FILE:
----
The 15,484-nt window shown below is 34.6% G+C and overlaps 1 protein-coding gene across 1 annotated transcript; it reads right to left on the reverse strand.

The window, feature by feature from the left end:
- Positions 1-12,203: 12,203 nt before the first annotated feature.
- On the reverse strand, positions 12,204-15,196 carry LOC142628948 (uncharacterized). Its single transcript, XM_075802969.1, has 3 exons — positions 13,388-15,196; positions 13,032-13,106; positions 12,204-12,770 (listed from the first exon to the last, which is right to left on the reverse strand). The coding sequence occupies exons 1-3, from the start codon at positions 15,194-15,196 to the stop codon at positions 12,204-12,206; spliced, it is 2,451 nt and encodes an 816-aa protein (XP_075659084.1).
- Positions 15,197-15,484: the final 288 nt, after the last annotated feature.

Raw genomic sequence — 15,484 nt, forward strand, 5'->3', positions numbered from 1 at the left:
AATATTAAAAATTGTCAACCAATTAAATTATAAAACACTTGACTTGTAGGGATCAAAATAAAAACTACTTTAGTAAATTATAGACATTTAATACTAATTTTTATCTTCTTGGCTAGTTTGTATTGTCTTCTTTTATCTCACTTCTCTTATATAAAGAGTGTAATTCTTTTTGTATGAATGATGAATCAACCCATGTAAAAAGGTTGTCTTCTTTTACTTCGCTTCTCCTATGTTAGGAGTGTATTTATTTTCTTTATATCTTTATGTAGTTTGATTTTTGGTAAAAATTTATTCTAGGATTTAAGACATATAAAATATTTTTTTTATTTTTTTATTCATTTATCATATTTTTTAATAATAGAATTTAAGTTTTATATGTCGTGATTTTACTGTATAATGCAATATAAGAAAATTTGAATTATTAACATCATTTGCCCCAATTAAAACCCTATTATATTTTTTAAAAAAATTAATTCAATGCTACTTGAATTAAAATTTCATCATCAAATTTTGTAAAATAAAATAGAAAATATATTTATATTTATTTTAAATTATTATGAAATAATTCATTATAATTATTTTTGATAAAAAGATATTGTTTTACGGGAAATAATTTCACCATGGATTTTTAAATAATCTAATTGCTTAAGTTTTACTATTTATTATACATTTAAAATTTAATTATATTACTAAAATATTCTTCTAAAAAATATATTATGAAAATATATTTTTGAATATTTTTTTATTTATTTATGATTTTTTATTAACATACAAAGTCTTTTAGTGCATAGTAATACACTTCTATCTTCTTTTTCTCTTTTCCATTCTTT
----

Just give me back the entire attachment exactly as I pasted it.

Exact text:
The 15,484-nt window shown below is 34.6% G+C and overlaps 1 protein-coding gene across 1 annotated transcript; it reads right to left on the reverse strand.

The window, feature by feature from the left end:
- Positions 1-12,203: 12,203 nt before the first annotated feature.
- On the reverse strand, positions 12,204-15,196 carry LOC142628948 (uncharacterized). Its single transcript, XM_075802969.1, has 3 exons — positions 13,388-15,196; positions 13,032-13,106; positions 12,204-12,770 (listed from the first exon to the last, which is right to left on the reverse strand). The coding sequence occupies exons 1-3, from the start codon at positions 15,194-15,196 to the stop codon at positions 12,204-12,206; spliced, it is 2,451 nt and encodes an 816-aa protein (XP_075659084.1).
- Positions 15,197-15,484: the final 288 nt, after the last annotated feature.

Raw genomic sequence — 15,484 nt, forward strand, 5'->3', positions numbered from 1 at the left:
AATATTAAAAATTGTCAACCAATTAAATTATAAAACACTTGACTTGTAGGGATCAAAATAAAAACTACTTTAGTAAATTATAGACATTTAATACTAATTTTTATCTTCTTGGCTAGTTTGTATTGTCTTCTTTTATCTCACTTCTCTTATATAAAGAGTGTAATTCTTTTTGTATGAATGATGAATCAACCCATGTAAAAAGGTTGTCTTCTTTTACTTCGCTTCTCCTATGTTAGGAGTGTATTTATTTTCTTTATATCTTTATGTAGTTTGATTTTTGGTAAAAATTTATTCTAGGATTTAAGACATATAAAATATTTTTTTTATTTTTTTATTCATTTATCATATTTTTTAATAATAGAATTTAAGTTTTATATGTCGTGATTTTACTGTATAATGCAATATAAGAAAATTTGAATTATTAACATCATTTGCCCCAATTAAAACCCTATTATATTTTTTAAAAAAATTAATTCAATGCTACTTGAATTAAAATTTCATCATCAAATTTTGTAAAATAAAATAGAAAATATATTTATATTTATTTTAAATTATTATGAAATAATTCATTATAATTATTTTTGATAAAAAGATATTGTTTTACGGGAAATAATTTCACCATGGATTTTTAAATAATCTAATTGCTTAAGTTTTACTATTTATTATACATTTAAAATTTAATTATATTACTAAAATATTCTTCTAAAAAATATATTATGAAAATATATTTTTGAATATTTTTTTATTTATTTATGATTTTTTATTAACATACAAAGTCTTTTAGTGCATAGTAATACACTTCTATCTTCTTTTTCTCTTTTCCATTCTTT